I didn’t get to Uncharted 4, but then again I never pay $60 for a 20 hour long Uncharted game anyway. Seems like pretty much everything is getting a remastered version lately, not that I mind that. That Fallout 4: Nuka World DLC looks pretty cool. I’m sure there’s more brewing, but I just haven’t been able to keep abreast of it. Those are really the only things that I can say off the top of my head that I’ve been aware of the last few months. When you don’t play, you hit the hot spot gaming websites a little less, and your inability to put any time into gaming manifests itself into a lack of knowledge about games. That’s where you come in, dear readers. You’ve seen my woeful lack of knowledge about what’s going on in games right now, and now that I’m able to get back into them, I’m looking for a gem that I may have missed, or even a mediocre game that’s still fun to kill some time with. What did you have fun playing this summer? What did you have no fun playing this summer? Or was gaming such a cesspool the last few months that I didn’t miss anything at all? Sound off in the comments.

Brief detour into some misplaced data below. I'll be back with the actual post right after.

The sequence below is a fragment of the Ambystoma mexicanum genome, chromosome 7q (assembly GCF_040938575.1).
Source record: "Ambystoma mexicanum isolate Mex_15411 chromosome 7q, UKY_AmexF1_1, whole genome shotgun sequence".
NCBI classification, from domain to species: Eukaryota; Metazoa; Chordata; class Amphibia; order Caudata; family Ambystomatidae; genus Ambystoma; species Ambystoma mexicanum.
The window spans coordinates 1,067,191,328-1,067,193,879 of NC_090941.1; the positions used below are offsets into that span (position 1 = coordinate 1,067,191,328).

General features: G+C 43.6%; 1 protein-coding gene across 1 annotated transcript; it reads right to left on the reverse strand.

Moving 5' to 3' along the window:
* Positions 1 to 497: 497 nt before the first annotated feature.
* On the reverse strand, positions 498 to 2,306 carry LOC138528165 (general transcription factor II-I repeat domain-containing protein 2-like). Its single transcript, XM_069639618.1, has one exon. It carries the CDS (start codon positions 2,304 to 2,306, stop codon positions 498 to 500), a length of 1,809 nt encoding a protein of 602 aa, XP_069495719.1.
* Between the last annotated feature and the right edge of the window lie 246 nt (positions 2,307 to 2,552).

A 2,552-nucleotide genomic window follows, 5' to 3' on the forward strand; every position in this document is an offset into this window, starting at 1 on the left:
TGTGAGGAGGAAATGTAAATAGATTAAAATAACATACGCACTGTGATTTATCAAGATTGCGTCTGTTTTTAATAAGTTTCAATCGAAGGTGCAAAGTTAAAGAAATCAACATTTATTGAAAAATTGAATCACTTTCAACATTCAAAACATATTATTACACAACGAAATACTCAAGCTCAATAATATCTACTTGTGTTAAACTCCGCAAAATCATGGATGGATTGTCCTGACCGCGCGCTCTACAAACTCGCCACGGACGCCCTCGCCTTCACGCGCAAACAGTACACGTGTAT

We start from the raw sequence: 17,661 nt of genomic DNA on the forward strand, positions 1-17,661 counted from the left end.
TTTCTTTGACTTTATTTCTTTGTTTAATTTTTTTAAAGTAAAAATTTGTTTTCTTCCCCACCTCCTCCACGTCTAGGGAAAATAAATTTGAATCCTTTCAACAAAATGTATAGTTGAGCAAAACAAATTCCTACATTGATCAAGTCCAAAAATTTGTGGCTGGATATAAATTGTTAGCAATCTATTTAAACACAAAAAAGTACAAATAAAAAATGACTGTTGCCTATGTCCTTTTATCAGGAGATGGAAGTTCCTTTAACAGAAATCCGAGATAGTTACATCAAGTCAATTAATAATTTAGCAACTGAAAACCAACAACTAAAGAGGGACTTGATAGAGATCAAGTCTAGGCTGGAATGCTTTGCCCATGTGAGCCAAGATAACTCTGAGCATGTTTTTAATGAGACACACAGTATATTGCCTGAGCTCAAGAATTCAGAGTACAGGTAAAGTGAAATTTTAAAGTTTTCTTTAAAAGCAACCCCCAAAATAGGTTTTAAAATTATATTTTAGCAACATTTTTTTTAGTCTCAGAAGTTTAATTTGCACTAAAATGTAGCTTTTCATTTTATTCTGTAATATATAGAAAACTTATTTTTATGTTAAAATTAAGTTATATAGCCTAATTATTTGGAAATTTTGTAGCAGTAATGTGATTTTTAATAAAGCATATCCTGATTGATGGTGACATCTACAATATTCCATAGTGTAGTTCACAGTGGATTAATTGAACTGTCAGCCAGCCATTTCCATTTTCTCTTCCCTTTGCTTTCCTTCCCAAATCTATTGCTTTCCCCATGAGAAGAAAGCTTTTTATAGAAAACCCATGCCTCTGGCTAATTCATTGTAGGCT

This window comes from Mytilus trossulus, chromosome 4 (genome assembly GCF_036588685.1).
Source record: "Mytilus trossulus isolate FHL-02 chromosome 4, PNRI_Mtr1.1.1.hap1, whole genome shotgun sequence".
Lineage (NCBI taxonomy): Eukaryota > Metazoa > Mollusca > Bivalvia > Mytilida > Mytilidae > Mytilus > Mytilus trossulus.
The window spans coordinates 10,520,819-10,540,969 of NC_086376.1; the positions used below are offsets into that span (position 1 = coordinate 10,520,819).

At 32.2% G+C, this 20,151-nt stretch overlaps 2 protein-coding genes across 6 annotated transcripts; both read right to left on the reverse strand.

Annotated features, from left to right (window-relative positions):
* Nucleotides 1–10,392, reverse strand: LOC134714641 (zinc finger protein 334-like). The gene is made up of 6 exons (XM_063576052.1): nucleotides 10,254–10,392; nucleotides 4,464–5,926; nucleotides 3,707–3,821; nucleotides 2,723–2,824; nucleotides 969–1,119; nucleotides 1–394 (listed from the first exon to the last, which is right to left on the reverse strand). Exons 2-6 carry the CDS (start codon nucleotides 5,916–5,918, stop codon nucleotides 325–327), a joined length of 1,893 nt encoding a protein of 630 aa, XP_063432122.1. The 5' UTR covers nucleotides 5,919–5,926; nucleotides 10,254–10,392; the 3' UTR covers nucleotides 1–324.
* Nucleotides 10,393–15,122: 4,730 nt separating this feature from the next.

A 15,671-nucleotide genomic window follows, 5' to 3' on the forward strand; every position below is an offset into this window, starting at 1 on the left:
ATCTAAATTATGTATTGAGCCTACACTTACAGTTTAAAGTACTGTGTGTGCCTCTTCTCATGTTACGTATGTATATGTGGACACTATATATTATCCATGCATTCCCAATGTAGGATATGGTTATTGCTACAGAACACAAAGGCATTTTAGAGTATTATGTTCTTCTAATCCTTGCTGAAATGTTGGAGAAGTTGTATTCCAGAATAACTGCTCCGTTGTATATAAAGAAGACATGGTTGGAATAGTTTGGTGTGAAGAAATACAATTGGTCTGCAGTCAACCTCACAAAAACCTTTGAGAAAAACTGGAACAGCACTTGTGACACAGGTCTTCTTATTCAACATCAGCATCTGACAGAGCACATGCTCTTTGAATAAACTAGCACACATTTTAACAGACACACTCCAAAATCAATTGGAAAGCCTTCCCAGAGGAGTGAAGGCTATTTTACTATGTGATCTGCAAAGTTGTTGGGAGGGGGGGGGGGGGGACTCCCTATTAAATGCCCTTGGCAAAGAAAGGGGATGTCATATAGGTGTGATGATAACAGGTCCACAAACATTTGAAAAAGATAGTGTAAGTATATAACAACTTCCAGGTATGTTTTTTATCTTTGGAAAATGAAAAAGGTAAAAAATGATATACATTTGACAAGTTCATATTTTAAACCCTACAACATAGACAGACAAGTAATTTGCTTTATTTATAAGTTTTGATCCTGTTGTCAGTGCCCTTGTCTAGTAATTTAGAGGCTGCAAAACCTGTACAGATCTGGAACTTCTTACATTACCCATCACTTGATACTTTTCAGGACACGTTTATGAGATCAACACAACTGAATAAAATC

To What End

The journey is more important than the end. In my experience it’s a saying that’s just supposed to make you feel better when something doesn’t go as you want, like the one about it being lucky if it’s raining on your wedding day. Or driving 30 hours to get to the Grand Canyon only to realize that yup, it’s a big hole in the ground. Of course, the journey there might actually be worth it when you can stop at big balls of yarn or every dive bar along the way. Vegas, anyone?